Green Certifications and Branding – What Can Restaurants Cook Up

No one is arguing the fact that going green and employing sustainable practices in restaurant operations benefits the environment.  For that matter, owners are even aware of the benefits to the pocket book that environmentally friendly practices can deliver.  So, in the hospitality industry taking that to the next level i.e. connecting the branding power of sustainable practice to increased client traffic should be natural.  As a result restaurant owners start going green in droves, and certification bodies attest to it, giving customers a choice as to where they take their dine-out dollars.  And everyone (restaurant owners, and customers) should be happy with the results right? WRONG!

A little while ago USA Today had an interesting article on restaurants and going green.  Statistics abounded in this piece.  Restaurants consume about 5 times more energy on a per square foot basis when compared to other commercial establishments.  Nearly 80% of the $10 billion dollars of energy consumed in the commercial food segment is lost to inefficiencies in cooking and storing.  Recall our blog on ‘it takes 10 calories to create 1 calorie of end product consumed in a restaurant’.  The numbers seem to be adding up so far.  One PG&E estimate pegs the average restaurant as using 500,000 kilowatt hours of electricity, 20,000 therms of natural gas and 800,000 gallons of water annually.  Another way of looking at it comes from the PG&E study ‘Boosting Restaurant Profits With Energy Efficiency’ which really put it in perspective for me.  Consider this – powering a typical electrical, open, deep fat fryer takes about 11,000 kWH per year.  Now that same energy can power the average California home (granted these are not McMansion sizes) for two years.  Or consider this – that same power the fryer uses can power six energy efficient 13W lamps for five hours a day for the next 77 hours.  That is a lot of energy!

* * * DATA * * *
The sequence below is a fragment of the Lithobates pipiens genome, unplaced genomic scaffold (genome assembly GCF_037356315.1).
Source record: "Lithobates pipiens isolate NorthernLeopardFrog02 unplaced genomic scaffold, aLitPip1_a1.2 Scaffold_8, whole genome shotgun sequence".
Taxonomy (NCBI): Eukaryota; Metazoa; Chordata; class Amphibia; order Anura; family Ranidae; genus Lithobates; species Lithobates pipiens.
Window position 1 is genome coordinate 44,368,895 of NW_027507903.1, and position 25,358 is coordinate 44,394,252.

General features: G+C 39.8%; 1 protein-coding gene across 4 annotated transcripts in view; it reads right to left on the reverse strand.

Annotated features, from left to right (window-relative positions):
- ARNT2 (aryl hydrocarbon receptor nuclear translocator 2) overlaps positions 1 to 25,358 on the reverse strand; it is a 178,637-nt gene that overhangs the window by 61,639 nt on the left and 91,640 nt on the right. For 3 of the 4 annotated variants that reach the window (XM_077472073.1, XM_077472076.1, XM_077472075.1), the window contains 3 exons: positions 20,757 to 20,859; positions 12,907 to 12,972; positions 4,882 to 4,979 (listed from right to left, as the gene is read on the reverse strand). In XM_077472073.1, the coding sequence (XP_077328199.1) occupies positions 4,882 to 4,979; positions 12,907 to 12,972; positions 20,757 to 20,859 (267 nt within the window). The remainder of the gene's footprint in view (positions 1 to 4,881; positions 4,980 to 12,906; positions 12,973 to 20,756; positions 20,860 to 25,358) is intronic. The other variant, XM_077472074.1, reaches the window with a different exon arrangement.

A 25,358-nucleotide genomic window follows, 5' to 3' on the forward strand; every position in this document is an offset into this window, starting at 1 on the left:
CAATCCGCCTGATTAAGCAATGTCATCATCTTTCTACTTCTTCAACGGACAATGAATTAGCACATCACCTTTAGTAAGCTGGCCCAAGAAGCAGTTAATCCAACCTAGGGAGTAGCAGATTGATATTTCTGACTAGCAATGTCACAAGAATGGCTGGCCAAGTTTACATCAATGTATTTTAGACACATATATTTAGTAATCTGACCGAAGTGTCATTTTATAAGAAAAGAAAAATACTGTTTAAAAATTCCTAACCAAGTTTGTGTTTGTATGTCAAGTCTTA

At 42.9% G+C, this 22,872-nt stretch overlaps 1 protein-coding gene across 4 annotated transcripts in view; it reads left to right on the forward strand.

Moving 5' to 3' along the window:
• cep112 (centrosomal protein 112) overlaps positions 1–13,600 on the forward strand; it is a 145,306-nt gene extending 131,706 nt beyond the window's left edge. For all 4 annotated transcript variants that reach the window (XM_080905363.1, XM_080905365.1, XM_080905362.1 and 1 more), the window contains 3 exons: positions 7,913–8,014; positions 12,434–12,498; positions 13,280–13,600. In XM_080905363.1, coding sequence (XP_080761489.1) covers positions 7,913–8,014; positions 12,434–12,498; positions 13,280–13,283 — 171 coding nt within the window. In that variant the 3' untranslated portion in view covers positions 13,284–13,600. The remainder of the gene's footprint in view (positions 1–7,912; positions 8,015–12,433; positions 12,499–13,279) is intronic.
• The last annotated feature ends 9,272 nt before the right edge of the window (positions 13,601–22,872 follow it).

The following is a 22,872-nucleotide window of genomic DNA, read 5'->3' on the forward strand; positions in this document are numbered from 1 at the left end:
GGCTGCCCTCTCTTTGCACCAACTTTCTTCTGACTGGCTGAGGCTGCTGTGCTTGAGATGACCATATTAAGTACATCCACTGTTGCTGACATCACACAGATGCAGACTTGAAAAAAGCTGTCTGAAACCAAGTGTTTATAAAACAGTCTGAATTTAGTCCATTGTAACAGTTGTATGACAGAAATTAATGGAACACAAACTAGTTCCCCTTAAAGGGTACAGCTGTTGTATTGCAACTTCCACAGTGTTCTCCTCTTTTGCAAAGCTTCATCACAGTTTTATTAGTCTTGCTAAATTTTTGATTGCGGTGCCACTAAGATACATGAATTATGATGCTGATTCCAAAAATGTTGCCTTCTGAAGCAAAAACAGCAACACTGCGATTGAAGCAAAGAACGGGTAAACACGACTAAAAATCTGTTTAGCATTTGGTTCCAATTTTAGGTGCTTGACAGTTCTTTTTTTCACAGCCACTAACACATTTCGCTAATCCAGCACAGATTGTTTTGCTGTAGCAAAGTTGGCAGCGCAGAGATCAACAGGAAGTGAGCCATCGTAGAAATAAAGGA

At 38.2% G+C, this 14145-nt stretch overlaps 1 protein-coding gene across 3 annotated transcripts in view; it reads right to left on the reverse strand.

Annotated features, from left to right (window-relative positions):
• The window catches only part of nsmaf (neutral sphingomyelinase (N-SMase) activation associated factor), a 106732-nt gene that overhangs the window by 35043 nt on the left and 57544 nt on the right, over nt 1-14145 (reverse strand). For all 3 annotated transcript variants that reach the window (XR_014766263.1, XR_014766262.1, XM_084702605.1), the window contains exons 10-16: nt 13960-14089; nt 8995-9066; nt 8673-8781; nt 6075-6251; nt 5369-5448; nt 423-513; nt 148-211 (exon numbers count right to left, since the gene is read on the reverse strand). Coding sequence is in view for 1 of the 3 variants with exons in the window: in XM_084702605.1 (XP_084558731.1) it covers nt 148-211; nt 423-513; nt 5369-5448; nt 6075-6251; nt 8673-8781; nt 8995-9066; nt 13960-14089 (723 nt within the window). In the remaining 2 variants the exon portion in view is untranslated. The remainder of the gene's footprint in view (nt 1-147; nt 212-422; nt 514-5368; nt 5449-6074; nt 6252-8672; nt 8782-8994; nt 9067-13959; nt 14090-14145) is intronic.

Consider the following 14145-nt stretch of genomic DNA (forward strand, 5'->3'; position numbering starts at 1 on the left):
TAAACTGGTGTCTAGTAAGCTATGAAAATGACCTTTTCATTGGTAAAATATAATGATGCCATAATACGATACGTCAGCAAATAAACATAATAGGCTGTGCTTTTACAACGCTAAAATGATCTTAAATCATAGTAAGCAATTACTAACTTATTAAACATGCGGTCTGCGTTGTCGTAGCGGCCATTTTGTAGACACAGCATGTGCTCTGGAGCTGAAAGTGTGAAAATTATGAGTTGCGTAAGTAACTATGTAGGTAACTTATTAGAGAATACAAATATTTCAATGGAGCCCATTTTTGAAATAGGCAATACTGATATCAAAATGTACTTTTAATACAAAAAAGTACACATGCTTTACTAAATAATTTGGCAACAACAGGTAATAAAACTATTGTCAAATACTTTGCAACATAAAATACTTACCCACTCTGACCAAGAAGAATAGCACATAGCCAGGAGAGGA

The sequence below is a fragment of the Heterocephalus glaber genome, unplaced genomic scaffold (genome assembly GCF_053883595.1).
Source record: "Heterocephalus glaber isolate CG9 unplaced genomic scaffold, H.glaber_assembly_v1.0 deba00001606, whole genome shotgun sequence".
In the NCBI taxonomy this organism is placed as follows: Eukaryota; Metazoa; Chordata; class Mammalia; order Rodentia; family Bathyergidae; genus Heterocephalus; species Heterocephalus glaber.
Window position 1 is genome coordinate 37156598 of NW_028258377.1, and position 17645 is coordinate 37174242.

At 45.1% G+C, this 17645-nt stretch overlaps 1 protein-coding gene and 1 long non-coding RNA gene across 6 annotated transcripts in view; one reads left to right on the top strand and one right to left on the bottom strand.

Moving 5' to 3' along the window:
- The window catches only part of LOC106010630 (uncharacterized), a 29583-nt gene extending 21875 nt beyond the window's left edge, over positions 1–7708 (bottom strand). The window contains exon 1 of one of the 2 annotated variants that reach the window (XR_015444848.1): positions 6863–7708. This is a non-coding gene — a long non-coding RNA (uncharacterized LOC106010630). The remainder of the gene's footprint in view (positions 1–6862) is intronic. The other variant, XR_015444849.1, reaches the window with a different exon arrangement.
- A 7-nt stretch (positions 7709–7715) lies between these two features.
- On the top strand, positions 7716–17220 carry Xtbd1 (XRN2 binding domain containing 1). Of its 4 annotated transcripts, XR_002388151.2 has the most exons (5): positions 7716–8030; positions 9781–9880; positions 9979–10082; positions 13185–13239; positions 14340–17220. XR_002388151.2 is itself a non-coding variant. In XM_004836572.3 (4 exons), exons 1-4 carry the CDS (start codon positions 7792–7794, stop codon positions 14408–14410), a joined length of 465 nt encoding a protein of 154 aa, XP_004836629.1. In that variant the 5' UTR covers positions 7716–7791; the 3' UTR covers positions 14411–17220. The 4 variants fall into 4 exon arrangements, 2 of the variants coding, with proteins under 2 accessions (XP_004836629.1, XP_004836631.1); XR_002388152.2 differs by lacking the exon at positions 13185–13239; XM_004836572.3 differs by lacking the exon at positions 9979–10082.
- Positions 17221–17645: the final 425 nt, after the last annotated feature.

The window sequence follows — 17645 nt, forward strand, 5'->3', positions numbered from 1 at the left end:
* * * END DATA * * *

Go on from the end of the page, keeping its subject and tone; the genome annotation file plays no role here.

So, now that we have established how waste occurs in a restaurant can we do something abut it?  Sure!  For example a restaurant can cut down on water consumption by using low flow or slow flow valves for pre-rinse purposes.  Or, according to the EPA replacing a standard urinal with a waterless urinal can save them about 40,000 gallons a year.  So, next I looked up water rates in the city of LA.  Depending on whether your restaurant falls into the first tier or the second tier category you end up paying roughly $0.005 to $0.007 per gallon.  In essence 40,000 gallons saved a year maps to about $200 to $300 per year .  Now that in of itself may not seem to be much.  But lets say you have four urinals in your establishment.  All of a sudden you are looking to save close to $1,000 or shall we say you wont be flushing $1000 down the toilet in an average year (you might save more if you serve extra chilled drinks!).  Now if you are like me you may wonder what the average life of a urinal is. Lets say its about 10 years if you take care of maintaining your plumbing.  So, now your efforts at conservation pay off in many ways.  You save water a precious resource, your bills go down and you save money, and guess what, you get bragging rights.  While there are many other ways to make a restaurant sustainable in a profitable way, I want to next focus on the last leg of this article – branding and bragging about sustainability.